In the recently terminated legislative session, important bills which looked to regulate mining and hydrocarbon between national and municipal entities for authorization of exploration and exploitation activities in the territories, and that included approval of the communities were denied.
The purpose of these bills, once agreed between the inhabitants and administrative entities, was to include the judicial instruments in Urban Development Plans (POT, for its Spanish acronym) which determine territory organization.
For Universidad Nacional de Colombia (UNal) Professor and Sciences Po Paris Political Sciences Ph.D. Catalina Toro Pérez, “Denying these initiatives hinder a real democratic debate, as they include participation, control, and supervision of communities which voiced their concerns and uncertainties linked to the environmental impact over their territories. This means, above all, strengthening of an authoritarian scene which disavows that nature has rights and threatens the cultural, natural and environmental legacy of our society by imposing extractivist megaprojects.”
Between 2013 and 2018, the National Agency for Environmental Licensing (ANLA, for its Spanish acronym) granted 1,217 licenses which authorized mining and hydrocarbon exploration in more than 290 municipalities in 27 provinces of Colombia.
Environmental licensing for mining exploration also did not prosper in Congress. Currently, there is only an environmental-mining guide without specific obligations and duties for exploration. According to the National Mining Agency, “This is a consultation and conceptual and methodological directioning tool to improve mineral and environmental management and performance.”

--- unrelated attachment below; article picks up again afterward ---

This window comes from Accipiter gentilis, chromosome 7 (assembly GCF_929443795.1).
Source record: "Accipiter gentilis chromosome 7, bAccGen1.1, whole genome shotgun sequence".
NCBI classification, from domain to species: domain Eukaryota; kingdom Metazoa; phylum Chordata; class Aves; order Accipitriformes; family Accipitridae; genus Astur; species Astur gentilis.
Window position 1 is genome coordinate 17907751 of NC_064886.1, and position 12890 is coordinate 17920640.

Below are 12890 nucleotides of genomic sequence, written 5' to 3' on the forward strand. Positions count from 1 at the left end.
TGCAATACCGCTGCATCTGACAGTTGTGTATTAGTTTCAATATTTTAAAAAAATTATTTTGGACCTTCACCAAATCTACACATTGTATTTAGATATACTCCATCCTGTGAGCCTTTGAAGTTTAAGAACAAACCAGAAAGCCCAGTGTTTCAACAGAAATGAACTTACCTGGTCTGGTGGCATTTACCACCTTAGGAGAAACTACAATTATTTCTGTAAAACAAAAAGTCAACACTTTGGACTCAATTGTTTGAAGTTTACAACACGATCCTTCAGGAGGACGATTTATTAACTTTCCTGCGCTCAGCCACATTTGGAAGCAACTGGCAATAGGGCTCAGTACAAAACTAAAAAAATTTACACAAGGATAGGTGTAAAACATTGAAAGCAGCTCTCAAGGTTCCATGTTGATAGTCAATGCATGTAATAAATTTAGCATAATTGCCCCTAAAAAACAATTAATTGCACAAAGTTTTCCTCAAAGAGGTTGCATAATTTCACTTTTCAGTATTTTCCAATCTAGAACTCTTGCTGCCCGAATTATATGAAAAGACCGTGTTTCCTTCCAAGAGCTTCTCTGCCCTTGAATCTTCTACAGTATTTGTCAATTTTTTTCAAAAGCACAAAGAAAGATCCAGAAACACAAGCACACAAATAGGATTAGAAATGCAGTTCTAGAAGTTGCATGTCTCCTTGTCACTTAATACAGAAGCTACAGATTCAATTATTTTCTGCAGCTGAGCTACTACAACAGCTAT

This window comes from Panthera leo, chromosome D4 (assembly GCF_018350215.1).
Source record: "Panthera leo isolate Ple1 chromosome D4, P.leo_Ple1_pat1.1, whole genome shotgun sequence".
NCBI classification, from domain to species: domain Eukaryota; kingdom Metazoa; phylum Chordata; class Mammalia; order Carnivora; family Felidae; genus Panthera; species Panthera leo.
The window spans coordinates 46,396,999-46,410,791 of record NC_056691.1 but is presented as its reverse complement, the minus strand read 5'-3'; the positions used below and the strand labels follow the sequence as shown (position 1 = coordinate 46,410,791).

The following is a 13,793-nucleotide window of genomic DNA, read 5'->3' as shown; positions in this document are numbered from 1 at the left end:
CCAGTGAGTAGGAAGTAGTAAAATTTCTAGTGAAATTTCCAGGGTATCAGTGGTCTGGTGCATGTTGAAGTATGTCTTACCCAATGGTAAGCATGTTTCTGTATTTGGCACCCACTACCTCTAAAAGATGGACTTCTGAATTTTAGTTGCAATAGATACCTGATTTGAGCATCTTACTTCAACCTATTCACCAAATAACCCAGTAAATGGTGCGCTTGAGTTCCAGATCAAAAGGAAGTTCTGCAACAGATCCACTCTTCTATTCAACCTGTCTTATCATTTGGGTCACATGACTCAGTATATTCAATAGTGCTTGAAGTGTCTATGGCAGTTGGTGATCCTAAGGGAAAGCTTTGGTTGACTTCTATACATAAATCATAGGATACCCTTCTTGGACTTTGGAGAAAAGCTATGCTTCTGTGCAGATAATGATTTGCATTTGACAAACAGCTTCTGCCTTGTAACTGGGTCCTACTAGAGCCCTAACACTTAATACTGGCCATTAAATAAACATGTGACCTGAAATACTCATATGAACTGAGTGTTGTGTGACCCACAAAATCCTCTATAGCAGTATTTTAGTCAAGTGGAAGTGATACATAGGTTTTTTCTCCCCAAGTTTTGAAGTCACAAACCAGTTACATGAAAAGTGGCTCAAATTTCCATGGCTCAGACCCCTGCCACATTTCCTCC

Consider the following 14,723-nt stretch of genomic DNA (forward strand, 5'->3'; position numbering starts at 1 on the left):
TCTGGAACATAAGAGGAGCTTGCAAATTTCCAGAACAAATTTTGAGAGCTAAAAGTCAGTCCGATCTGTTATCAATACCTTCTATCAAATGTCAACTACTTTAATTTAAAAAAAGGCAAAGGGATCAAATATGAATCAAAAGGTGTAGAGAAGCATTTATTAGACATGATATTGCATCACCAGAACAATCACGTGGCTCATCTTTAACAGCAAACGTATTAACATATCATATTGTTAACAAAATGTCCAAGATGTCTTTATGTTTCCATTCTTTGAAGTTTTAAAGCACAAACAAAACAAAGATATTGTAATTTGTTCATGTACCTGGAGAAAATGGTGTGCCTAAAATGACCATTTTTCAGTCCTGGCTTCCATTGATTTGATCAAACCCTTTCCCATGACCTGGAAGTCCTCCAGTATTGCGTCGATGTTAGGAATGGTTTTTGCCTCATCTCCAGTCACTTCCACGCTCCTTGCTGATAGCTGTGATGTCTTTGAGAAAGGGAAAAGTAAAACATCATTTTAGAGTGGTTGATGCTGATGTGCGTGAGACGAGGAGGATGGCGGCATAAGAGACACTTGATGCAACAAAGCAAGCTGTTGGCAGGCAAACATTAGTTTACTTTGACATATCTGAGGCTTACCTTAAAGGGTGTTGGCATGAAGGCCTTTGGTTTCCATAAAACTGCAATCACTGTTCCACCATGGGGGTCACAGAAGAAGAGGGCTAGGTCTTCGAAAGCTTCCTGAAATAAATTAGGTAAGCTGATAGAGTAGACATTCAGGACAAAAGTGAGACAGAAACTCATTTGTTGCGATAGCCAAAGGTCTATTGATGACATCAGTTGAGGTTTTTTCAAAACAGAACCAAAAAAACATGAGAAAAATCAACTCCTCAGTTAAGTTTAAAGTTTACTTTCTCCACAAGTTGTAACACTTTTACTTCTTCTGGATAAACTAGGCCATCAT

Colombia is one of the few countries in the world that does not demand these types of licenses; inclusively the Organization for Economic Cooperation and Development (OECD), which Colombia is a recent member, suggests reviewing environmental licensing and mining exploration, among other topics.
UNal Environmental Studies Institute Researcher Javier Toro Calderón, says, “The environmental licensing process is a basic tool for decision-making on projects which can produce environmental deterioration to the detriment of the welfare and health of communities. In this sense, a series of protection, correction, mitigation and amendment requirements must be complied since the beginning of the exploration stage, taking into account that, according to scientific evidence, they could have ‘significant potential environmental impact’”.
The bills denied looked to advocate the principle of community participation and territorial agencies as specified in Article 79 of the Political Constitution of Colombia of 1991: “Every person has the right to have a healthy environment. Law will guarantee the participation of the community in the decisions which could impact them.”
“The idea behind this regulation was not to deny environmental licenses, but to issue regulations to guarantee citizen participation in protecting the environmental legacy, represented in the care for its water basins,” said Toro.